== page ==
Morning Report: The Fed hikes rates

Vital Statistics:

S&P futures4,257-37.25
Oil (WTI)110.512.69
10 year government bond yield 3.00%
30 year fixed rate mortgage 5.52%

Stocks are lower this morning after the Fed hiked interest rates. Bonds and MBS are down.

The Fed raised interest rates 50 basis point yesterday and laid out the parameters of balance sheet reduction. Starting June 1, the Fed will start letting $17.5 billion in mortgage backed securities and $30 billion in Treasuries mature per month. Any maturing bonds in excess of those amounts will be re-invested back in the market. After 3 months, those ceilings will double to $35 billion in MBS and $60 billion in Treasuries.

The last time the Fed tried to shrink its balance sheet, it caused havoc in the repo market. This was because hedge funds were borrowing heavily in the repo market to fund basis trades (similar to what Long Term Capital Management was doing back in the day). They were exploiting minute mispricings in the Treasury market and leveraging heavily to make it worth their while. All of this blew up when repo rates (which was their cost of borrowing) spiked which threatened the stability of the financial system. The Fed ended up extending emergency loans and ended its experiment in balance sheet reduction. So, just be aware that letting some of these things just run off isn’t necessarily as easy as it sounds.

During the press conference, Jerome Powell said that a 75 basis point hike was not being “actively considered.” The bond market rallied a bit on the news, with the 10 year Treasury yield dropping to about 2.9%. This morning we are back at yesterday’s pre-meeting levels. TBA spreads have been extraordinarily wide for the past couple of weeks, with some coupons experiencing a half point bid / ask spread. It looks like bid / ask spreads are narrower this morning (but still wide compared to historical norms). The MBS market still seems somewhat jumpy despite the guidance the Fed put out yesterday.

Powell’s dismissal of a 75 basis point hike caused the June Fed Funds futures to become markedly more dovish. A week ago, the market consensus was that the Fed Funds rate would be in a 150-175 basis point range. Now, it is looking like the market is handicapping only a 25 basis point increase.

Black Knight is being bought by the Intercontinental Exchange, which owns Optimal Blue, MERS and Ellie Mae. “Since our founding in 2000, ICE’s simple mission has been to make analog and opaque financial transactions more digital and transparent, beginning with commodity markets, extending across a large array of asset classes, and most recently working to help streamline the mortgage industry,” said Jeffrey C. Sprecher, Founder, Chair and CEO of Intercontinental Exchange. “Black Knight shares our passion for leveraging technology to serve customers and households, and, with our expertise in operating networks and marketplaces, our planned acquisition will bring to life a true end-to-end solution for the mortgage manufacturing and servicing ecosystem, benefitting aspiring and current homeowners across the United States.”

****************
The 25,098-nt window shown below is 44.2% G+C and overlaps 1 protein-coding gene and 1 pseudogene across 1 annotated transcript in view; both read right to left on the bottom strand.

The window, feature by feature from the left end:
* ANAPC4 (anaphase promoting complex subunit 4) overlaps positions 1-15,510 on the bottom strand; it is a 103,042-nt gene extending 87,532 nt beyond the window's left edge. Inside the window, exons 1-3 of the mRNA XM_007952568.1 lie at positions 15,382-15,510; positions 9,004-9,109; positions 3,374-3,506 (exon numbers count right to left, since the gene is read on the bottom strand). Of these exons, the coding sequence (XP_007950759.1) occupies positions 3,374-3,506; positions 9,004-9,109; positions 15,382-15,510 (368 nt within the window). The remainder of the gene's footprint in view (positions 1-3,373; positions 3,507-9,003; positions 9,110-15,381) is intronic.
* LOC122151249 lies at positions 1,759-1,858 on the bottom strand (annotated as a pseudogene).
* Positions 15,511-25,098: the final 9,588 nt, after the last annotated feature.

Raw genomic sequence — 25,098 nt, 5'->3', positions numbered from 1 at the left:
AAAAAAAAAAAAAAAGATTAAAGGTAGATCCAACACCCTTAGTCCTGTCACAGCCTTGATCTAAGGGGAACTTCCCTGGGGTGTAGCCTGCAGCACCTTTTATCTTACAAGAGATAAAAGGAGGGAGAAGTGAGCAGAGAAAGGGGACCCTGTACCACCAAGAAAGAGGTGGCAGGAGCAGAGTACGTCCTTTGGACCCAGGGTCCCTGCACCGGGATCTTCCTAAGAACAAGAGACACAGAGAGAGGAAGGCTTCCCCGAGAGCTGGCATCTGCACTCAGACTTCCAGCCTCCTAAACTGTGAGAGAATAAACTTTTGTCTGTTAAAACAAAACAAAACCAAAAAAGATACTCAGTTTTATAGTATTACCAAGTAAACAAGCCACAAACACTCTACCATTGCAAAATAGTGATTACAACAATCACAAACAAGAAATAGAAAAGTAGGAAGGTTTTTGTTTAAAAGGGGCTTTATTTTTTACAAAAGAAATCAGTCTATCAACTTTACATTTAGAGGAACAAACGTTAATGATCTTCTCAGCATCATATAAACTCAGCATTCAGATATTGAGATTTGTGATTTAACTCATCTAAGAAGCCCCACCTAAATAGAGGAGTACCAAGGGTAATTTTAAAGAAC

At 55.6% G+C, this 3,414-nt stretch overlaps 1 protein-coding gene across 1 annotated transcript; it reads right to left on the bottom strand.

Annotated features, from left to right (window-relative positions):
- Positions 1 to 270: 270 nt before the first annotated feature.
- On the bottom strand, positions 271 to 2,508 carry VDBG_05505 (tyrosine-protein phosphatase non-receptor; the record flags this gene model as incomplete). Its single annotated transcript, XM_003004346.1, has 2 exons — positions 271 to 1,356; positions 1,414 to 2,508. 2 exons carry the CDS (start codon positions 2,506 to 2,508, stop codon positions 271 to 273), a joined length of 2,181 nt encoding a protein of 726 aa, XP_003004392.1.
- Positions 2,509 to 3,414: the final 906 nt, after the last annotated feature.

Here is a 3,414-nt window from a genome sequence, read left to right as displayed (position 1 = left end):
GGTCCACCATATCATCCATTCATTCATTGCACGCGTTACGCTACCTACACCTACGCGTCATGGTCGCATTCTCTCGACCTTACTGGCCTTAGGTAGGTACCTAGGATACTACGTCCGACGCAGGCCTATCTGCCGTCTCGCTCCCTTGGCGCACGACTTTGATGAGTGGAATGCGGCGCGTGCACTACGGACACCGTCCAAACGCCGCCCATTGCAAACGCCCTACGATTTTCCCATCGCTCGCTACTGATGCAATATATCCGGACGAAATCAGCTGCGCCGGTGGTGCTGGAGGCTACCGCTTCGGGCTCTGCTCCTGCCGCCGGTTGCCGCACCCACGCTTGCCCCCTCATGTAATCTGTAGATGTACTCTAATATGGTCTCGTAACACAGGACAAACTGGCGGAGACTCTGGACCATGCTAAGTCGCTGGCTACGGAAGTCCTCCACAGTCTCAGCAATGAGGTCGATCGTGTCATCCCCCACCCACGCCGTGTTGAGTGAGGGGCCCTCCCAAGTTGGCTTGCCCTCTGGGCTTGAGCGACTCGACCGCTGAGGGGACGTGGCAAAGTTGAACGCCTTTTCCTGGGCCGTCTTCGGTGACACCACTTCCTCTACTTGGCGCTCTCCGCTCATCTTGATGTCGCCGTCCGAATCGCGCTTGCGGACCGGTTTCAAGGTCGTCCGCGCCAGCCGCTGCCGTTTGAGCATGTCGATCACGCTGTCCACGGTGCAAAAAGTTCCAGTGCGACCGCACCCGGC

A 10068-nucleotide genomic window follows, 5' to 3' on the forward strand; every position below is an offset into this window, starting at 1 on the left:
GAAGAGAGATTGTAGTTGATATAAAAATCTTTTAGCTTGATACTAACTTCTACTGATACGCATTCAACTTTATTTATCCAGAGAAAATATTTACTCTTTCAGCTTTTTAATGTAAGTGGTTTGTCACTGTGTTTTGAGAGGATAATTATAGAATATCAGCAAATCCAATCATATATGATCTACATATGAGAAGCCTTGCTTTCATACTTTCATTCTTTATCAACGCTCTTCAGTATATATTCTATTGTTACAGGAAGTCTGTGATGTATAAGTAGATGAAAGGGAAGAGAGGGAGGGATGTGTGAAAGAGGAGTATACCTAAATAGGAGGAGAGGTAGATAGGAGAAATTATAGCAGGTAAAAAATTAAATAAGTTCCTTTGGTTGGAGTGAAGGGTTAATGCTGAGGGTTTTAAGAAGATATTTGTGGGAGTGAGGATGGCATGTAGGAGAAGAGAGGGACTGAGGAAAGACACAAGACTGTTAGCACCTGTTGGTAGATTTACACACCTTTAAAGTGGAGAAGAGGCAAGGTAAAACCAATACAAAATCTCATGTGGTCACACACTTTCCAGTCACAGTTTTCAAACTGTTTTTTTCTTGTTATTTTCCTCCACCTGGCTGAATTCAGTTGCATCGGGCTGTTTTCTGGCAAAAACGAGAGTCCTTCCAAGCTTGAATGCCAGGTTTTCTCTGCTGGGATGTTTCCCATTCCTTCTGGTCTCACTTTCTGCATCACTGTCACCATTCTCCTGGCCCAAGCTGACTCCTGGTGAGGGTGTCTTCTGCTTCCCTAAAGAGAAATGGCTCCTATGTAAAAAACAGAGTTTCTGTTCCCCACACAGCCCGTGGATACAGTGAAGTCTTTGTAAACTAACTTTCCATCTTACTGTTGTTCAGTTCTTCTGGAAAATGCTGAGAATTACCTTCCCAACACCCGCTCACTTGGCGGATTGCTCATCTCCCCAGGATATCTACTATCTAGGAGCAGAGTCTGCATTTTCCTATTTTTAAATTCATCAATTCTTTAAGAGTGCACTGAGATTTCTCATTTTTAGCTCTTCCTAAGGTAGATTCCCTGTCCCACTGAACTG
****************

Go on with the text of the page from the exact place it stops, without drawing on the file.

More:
I suspect that the Hart Scott Rodino antitrust review will not be a slam dunk, since it would combine loan origination systems Encompass and Empower. I think the LOS market is pretty concentrated and these two are on the bigger side when it comes to market share.

Since ICE also owns the New York Stock Exchange as well as other derivatives exchanges I could see them developing Resitrader into a whole loan trading ecosystem.

Initial Jobless claims rose to 200,000 last week, which was a touch above expectations. That said, 200,000 is extremely low in terms of historical standards. Separately outplacement firm Challenger, Gray and Christmas said that there announced job cuts rose to 24,286 last month.

Productivity collapsed in the first quarter of 2022. Nonfarm productivity fell 7.5%, which was the biggest drop since 1947. Unit labor costs increased a whopping 11.6%. This was driven by a 3.2% increase in compensation and and the decrease in productivity. Since productivity is ultimately the biggest driver of standards of living, this is worrisome. Keep in mind that this is only the first reading for the quarter so it will be revised.

Over the past four quarter, unit labor costs have increased 7.2%, which is the largest increase since 1982. I am not sure whether this troubles the Fed or not. Labor has lagged capital for so long that they might be ok with this. Of course it does indicate that the wage-price spiral is back after a long slumber.


Author: Brent Nyitray

In the physical sciences, knowledge is cumulative. In the financial markets, it is cyclical

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